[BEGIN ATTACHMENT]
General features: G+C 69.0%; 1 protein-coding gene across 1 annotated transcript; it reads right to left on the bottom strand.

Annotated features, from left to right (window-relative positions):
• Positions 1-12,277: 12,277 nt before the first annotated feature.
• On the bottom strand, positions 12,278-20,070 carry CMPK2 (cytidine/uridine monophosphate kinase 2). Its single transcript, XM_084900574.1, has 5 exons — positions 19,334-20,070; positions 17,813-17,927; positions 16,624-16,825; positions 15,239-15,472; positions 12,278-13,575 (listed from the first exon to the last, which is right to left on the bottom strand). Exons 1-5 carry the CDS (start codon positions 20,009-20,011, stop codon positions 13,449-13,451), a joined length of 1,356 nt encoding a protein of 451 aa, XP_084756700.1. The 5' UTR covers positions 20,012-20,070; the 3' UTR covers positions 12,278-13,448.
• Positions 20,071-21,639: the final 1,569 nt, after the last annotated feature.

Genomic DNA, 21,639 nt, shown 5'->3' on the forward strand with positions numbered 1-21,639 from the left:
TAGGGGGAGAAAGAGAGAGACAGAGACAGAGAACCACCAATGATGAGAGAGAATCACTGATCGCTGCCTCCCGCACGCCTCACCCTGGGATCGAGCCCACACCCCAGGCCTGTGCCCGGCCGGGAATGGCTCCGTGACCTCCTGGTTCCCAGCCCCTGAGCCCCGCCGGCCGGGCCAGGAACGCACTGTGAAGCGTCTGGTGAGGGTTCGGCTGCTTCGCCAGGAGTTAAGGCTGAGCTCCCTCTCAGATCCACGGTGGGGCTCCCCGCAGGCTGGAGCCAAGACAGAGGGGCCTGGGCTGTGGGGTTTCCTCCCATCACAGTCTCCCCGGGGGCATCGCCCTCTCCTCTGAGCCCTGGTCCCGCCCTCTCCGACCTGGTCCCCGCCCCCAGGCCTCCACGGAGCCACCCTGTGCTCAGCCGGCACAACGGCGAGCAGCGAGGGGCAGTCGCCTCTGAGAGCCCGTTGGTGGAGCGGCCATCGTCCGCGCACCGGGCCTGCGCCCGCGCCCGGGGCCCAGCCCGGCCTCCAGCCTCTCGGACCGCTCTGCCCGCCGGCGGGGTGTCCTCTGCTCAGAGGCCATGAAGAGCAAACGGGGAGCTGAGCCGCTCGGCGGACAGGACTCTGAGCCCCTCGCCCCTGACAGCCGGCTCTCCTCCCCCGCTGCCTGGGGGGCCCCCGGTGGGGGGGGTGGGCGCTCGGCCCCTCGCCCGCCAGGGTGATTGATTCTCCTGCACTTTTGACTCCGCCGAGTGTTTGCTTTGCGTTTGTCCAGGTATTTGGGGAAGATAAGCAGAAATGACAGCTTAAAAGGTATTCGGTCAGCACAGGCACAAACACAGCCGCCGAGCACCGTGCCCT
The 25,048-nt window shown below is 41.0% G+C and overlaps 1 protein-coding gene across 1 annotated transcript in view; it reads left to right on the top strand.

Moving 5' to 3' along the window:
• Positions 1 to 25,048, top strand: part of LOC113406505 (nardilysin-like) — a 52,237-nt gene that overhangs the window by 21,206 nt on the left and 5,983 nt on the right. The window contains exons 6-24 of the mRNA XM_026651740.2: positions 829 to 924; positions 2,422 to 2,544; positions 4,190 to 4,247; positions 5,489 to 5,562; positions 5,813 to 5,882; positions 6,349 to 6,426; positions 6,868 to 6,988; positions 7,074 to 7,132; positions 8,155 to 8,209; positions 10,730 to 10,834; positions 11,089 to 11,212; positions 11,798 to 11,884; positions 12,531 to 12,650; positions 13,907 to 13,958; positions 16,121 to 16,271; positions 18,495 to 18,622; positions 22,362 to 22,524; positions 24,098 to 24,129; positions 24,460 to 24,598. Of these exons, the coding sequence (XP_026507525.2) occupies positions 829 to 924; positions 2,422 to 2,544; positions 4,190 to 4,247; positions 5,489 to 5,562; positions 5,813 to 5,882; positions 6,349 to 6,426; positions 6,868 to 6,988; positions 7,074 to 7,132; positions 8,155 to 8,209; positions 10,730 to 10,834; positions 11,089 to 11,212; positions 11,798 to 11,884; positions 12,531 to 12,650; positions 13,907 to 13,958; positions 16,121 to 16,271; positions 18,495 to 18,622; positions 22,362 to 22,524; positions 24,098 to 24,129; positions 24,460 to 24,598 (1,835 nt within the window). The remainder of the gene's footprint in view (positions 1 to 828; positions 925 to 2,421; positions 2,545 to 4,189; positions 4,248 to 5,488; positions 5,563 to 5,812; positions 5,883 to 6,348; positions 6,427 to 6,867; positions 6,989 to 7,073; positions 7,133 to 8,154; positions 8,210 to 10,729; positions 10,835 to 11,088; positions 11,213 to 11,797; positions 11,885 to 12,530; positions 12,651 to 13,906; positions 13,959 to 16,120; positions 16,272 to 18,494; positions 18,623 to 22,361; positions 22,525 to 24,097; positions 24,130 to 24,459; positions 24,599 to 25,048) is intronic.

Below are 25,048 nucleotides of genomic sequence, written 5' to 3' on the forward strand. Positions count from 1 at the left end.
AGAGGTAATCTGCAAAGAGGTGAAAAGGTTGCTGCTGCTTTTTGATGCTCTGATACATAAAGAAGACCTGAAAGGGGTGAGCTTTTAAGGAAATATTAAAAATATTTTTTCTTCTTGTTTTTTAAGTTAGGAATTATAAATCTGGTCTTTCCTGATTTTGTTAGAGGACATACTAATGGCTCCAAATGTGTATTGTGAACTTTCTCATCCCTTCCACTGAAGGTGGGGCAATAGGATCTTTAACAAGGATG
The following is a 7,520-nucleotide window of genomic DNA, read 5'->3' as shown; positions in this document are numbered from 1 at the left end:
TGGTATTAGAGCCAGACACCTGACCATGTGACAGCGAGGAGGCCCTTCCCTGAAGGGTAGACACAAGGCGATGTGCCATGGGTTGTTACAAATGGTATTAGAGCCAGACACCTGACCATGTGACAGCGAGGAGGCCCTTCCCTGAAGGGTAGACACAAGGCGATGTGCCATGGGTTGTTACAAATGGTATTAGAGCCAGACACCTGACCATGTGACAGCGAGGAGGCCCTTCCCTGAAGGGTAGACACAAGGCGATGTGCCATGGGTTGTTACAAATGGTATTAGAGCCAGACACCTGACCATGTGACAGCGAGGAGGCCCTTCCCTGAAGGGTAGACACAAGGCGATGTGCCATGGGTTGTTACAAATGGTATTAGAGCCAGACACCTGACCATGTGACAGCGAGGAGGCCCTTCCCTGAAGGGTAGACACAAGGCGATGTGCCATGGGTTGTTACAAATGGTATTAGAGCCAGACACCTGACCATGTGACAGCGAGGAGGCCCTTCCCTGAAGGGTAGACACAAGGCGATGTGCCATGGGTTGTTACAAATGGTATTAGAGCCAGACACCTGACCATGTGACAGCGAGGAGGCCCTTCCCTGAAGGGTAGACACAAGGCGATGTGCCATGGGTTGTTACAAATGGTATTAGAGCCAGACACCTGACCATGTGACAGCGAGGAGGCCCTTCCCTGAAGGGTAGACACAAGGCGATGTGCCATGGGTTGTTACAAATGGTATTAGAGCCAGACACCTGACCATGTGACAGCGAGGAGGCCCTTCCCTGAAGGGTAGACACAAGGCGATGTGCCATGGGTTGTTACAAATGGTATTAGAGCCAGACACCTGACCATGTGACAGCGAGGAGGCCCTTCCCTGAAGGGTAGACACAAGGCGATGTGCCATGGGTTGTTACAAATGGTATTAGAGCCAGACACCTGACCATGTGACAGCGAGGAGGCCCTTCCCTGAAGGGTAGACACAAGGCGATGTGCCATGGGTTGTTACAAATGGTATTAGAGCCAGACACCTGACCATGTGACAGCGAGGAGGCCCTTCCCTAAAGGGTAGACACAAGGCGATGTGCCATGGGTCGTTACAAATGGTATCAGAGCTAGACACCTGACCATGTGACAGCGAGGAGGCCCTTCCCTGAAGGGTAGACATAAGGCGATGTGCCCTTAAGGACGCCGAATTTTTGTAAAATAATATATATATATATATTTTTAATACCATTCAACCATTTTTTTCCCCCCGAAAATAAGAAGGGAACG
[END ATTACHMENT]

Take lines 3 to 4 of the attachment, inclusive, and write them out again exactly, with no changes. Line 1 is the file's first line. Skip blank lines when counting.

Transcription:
• Positions 1-12,277: 12,277 nt before the first annotated feature.
• On the bottom strand, positions 12,278-20,070 carry CMPK2 (cytidine/uridine monophosphate kinase 2). Its single transcript, XM_084900574.1, has 5 exons — positions 19,334-20,070; positions 17,813-17,927; positions 16,624-16,825; positions 15,239-15,472; positions 12,278-13,575 (listed from the first exon to the last, which is right to left on the bottom strand). Exons 1-5 carry the CDS (start codon positions 20,009-20,011, stop codon positions 13,449-13,451), a joined length of 1,356 nt encoding a protein of 451 aa, XP_084756700.1. The 5' UTR covers positions 20,012-20,070; the 3' UTR covers positions 12,278-13,448.